• Muscle is heavy. It weighs considerably more than fat, so if you lift weights regularly, you will gain a moderate amount of weight in muscle. The benefits of that though are tremendous. The tearing down and building up of muscle caused by weightlifting will have you burning calories during and well after you workout, even as you sleep. Stronger muscles require more energy, which your body will take primarily from your fat stores. Long story short, more muscle leads to less fat, so don’t worry about the weight you’d gain from muscle; it will be way offset by the amount of fat you’ll lose, and it will hasten your weight loss, not hamper it. The most effective weight-loss regimens now focus heavily on weightlifting.
  • Consider seeing someone from Airrosti, or someone who specializes in myofascial tissue work to monitor knee pain. It’s good to start treatments early so you can avoid further or more permanent/long term injury.
  • Ice (don’t heat) the knee for 20 minutes, take a 20 minute break, and then ice for 20 more minutes after exercise. Do not ice before working out.
  • Always start with a 10 or 15 minute warm-up, and cool down after aerobic exercise. Walking for 10 minutes is a nice cool down. It helps prevent injury.
  • Do not “push through pain” when lifting weights or engaging in aerobic activity. Pain means you’re using too much weight or going too far. If there’s pain even when you’re not exercising, rest the knee completely until the pain stops, and then pick back up using lighter weight. If you’re worried someone who is watching you might be judging you for the low weight you’re using, just tell them you’re rehabbing an injury (this is advice John gave me because I was embarrassed that I was lifting so little at the bench press).
  • Don’t obsess over the “weight number”. Keep other numbers in consideration, too. Measure inches lost. If you have access to a machine that measures body fat content, track that number. Track the amount of weight you’re lifting, time on the track, etc. Those numbers more accurately reflect health improvements than the numbers on the scale. Weight can be attributed to various factors (water retention, muscle mass vs. fat content, etc.) while the other numbers are more straightforward as to their cause. Remember that the goal is health and weight is only one factor of the equation.  John is suggestion taking a picture of yourself once a week (one picture flexing, one picture relaxed), and comparing each weeks photo to the last. You will be able to compare your overall improvements each week and see how your body is changing for the better.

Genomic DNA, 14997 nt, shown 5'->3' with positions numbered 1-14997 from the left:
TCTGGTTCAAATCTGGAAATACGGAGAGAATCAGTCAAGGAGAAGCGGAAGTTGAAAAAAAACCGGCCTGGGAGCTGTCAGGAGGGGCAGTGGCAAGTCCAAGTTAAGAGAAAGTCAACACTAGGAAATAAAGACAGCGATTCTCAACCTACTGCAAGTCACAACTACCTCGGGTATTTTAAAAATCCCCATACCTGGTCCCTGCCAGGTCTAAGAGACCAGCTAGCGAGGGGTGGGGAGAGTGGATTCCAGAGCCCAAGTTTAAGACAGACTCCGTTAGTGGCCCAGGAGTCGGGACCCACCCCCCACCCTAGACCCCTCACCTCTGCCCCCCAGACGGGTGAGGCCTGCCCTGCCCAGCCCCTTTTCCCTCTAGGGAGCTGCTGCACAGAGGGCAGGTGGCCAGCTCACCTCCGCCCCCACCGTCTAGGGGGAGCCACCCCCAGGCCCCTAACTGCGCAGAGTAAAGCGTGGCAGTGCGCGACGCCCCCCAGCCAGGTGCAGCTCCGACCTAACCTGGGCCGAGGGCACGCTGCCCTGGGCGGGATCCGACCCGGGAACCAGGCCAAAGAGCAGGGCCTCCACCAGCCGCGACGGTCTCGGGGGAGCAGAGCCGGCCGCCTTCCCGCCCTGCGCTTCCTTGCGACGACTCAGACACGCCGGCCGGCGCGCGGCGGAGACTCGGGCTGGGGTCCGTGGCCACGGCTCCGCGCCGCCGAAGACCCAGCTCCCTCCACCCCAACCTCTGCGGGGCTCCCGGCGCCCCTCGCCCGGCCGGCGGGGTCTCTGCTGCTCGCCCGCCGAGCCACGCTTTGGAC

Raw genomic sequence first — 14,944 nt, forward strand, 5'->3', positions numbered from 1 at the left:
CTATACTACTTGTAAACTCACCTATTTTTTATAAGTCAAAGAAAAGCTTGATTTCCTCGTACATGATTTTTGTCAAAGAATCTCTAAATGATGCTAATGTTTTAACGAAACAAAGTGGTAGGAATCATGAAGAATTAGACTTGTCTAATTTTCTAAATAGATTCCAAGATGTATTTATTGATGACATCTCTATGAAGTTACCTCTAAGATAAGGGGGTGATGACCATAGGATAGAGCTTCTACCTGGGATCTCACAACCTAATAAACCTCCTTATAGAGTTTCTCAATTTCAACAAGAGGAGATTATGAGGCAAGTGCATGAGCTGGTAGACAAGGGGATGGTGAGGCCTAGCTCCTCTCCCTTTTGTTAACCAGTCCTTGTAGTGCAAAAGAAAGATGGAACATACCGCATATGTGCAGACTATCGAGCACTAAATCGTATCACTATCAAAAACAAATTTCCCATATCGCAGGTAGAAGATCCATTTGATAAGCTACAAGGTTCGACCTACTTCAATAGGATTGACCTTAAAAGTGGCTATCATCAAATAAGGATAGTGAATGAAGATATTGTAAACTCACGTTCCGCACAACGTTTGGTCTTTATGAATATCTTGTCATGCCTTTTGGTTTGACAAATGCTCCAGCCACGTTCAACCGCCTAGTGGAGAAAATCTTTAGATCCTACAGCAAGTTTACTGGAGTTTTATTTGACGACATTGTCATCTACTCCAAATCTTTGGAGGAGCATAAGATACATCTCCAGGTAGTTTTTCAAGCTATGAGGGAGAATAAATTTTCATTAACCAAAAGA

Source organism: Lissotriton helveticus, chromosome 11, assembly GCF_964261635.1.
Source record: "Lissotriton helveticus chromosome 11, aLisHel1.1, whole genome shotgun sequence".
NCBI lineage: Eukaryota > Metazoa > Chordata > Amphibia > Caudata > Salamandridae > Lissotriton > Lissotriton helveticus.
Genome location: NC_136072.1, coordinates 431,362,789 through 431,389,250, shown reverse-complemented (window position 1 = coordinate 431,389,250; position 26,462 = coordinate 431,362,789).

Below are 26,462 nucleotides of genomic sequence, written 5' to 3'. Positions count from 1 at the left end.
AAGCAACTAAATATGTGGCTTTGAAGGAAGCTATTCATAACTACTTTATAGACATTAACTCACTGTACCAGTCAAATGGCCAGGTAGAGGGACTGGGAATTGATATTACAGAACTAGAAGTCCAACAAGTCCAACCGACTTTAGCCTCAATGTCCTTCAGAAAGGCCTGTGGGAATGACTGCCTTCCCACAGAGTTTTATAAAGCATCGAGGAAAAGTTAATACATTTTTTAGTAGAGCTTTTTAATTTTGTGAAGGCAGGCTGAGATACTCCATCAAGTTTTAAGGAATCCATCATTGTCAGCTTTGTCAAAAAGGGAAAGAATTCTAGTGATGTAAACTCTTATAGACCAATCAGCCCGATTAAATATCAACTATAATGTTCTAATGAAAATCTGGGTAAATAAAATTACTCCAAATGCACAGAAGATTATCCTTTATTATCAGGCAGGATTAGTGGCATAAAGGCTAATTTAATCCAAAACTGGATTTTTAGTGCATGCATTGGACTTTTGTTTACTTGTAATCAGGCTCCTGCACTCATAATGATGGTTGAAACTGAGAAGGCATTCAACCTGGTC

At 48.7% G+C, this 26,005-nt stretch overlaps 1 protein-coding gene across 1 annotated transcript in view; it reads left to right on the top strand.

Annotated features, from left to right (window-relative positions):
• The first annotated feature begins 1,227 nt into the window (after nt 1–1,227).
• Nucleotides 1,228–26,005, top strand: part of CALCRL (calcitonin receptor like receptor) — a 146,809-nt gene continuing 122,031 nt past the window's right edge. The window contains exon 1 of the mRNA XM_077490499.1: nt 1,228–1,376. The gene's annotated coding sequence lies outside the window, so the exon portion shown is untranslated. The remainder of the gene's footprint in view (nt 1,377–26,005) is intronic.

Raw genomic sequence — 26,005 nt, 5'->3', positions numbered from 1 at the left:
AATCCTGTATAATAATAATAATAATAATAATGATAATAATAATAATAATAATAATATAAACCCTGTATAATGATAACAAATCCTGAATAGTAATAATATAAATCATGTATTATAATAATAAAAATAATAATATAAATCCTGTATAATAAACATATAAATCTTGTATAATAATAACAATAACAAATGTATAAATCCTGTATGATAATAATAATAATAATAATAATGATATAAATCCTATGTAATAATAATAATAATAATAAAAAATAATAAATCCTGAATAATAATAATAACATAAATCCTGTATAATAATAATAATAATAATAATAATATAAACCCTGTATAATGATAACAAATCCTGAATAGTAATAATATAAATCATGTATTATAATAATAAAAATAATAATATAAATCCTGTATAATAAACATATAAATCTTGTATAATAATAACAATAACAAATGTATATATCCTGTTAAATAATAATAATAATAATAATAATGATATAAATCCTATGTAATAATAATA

You’re doing great Dad! I liked reading about your new cravings (sweet potatoes and peppers). I crave broccoli like crazy when I’m working out and being healthy.  Our bodies are neat, complex things and I’m really glad to hear that you’re taking care of yours so well lately.  I hope these tips and things help!!

Love you!
Mandi

Thanks Mandi, great advice!

The knee felt fine today so I took Mandi’s advice and surprised my body by doing a 20 minute warm-up on the recumbent bike followed by a rather hard weight work out on the circuit.  Today, I did only upper body machines and applied just the right amount of weight on each to as Mandi suggested – 3 sets of 12 to 18 reps resulting in the last rep turning me purple.   Tomorrow I will do lower body machines the same way.  I was at the rec center for just over an hour and feel pleasantly worked out.  For some reason the knee is a little sore but not debilitating like last week.

Breakfast consisted of a banana strawberry yogurt, cup of coffee and a couple of bites of a pear.  This doesn’t sound like much but believe me, it filled me up.  After my work out I had a hamburger patty with a sliced Roma tomato.  Tonight, I will be enjoying a light salad, bean soup, and some left over smoked butt!

Hopefully, tomorrow will mark a new low in my weight.  The other advice about the progress pics – yup, be warned, they are coming.

End of Day 22

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2 thoughts on “Day 22 – Mandi To the Rescue!

  1. Aw! Thanks Dad! This is such a compliment for me! I’m glad you took my advice and I hope it works out for you! Keep us posted on your progress. I’m really happy for you!